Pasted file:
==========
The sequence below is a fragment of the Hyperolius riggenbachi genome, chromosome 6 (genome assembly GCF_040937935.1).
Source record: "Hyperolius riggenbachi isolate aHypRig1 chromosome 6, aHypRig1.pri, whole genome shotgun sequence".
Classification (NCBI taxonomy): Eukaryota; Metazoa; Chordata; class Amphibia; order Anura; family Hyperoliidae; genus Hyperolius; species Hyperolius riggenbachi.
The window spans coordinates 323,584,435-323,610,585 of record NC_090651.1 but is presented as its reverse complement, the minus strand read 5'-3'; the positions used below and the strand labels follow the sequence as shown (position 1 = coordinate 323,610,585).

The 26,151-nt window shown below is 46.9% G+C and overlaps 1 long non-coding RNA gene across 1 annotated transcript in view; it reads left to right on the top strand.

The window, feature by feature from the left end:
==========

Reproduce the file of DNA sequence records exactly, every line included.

The sequence below is a fragment of the Hyperolius riggenbachi genome, chromosome 6 (genome assembly GCF_040937935.1).
Source record: "Hyperolius riggenbachi isolate aHypRig1 chromosome 6, aHypRig1.pri, whole genome shotgun sequence".
Classification (NCBI taxonomy): Eukaryota; Metazoa; Chordata; class Amphibia; order Anura; family Hyperoliidae; genus Hyperolius; species Hyperolius riggenbachi.
The window spans coordinates 323,584,435-323,610,585 of record NC_090651.1 but is presented as its reverse complement, the minus strand read 5'-3'; the positions used below and the strand labels follow the sequence as shown (position 1 = coordinate 323,610,585).

The 26,151-nt window shown below is 46.9% G+C and overlaps 1 long non-coding RNA gene across 1 annotated transcript in view; it reads left to right on the top strand.

The window, feature by feature from the left end: